l'Aventure Chaotique des fusées Europa de 1962 à 1973

l'Aventure Chaotique des fusées Europa de 1962 à 1973

Mirikata , Red Lake Radars Woomera range


Radar Tracking and Telemetry Primary tracking

Peter Morton : Fire across the desert 1989 

 

THE PRECISION RADARS: FPS-16

 

Late in 1959 two of the very latest American precision radars arrived at Woomera and were installed in special buildings. They were C-band (6 centimetre wavelength) FPS-16 radars. They had little in common with the wartime British No.3 Mk 7s which they replaced, except that both were tracking pulse type radars. Otherwise they were vastly more powerful and sensitive, particularly when the target was fitted with a small C-band transponder. And they were much more precise and versatile, producing a digital output well suited to automatic data processing and recording. For all these reasons the FPS-16 radars were useful for trajectory recording and for critical safety tracking. They were by far the biggest instrument ever installed on the Woomera Range: each one filled most of a two-storey building with the tracking dish on top. Like much of the upgrading of Woomera instrumentation that began in the late 1950s, the new radars arrived for Blue Streak. In August 1957 a combined RAE-be Havilland mission arrived at WRE to discuss the big project. when it became apparent that very exact tracking of the missile would be essential so that its engines could be shut if the missile threatened to transgress its flight corridor. The MTh was just not precise enough for this job. Soon afterwards WRE's two top instrumentation experts. Boswell and Kirkpatrick, discovered during an American visit that ranges such as White Sands and the Atlantic Missile Range were relying heavily on the recently developed FPS-I6 radars, both for safety tracking and for down-range trajectory measurement in their ballistic missile trials. And so two were acquired for Woomera. one to go at the rear of the Blue Streak launcher and one about 170 kilometres down-range. These extremely intricate devices were not cheap—to the journalists of the day they were the 'million pound radars'—yet they cost the joint project nothing apart from the not inconsiderable price of spares, documentation, building and installation work. America presented them as a gift. part of the Mutual Weapons Development Project, a defence aid agreement.'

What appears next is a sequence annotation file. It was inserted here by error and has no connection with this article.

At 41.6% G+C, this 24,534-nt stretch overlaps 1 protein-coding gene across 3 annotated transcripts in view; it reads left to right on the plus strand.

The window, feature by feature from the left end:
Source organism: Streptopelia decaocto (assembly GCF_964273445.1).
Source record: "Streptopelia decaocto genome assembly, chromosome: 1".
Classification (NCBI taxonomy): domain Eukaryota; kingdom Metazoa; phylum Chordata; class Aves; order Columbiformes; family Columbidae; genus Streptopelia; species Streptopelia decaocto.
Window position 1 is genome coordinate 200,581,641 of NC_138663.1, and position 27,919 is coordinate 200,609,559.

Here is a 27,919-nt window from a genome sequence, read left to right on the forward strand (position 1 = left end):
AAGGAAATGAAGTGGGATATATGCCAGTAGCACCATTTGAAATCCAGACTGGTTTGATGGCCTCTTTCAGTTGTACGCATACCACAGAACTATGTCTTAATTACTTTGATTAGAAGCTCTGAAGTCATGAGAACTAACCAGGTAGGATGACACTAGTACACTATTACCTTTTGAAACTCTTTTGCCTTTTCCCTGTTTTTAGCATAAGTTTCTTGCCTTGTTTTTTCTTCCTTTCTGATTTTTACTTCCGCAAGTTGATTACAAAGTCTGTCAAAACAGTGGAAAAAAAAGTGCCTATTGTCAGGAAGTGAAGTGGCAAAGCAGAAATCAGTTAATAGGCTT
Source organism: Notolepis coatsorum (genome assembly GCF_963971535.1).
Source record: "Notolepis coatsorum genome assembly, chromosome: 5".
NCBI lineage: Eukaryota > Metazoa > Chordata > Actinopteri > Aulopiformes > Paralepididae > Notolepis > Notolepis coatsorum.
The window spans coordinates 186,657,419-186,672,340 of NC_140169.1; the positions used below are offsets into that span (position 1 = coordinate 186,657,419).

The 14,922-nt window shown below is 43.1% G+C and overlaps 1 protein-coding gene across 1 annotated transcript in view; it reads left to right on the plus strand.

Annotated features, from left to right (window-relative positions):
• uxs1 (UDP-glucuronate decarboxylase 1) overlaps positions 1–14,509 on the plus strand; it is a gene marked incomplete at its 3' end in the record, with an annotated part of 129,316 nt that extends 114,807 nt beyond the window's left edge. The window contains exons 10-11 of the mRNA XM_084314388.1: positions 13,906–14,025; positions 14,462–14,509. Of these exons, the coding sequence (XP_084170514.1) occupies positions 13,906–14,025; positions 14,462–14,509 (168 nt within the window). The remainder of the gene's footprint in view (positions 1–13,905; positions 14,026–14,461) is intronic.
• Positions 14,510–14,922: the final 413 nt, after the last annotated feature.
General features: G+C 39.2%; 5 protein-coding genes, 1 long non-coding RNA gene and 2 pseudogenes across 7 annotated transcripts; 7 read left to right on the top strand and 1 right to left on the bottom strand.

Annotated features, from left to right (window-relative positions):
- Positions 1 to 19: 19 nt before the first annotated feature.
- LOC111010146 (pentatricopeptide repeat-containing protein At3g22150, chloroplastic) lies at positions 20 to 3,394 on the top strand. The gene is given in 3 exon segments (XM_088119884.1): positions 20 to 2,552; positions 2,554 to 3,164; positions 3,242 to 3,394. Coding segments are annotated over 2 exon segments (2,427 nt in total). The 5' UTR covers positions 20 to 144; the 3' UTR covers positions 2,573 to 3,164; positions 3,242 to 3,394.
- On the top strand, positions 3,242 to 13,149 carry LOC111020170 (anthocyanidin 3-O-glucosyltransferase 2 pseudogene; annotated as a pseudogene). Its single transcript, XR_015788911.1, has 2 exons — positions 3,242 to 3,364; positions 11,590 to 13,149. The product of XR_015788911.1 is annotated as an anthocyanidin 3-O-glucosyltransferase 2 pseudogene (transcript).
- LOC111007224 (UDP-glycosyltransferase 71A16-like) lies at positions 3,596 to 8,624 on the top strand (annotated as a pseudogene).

radars1.jpg

 The rear FPS-I6 site (R38) was at Red Lake. just north of the long-abandoned Range A.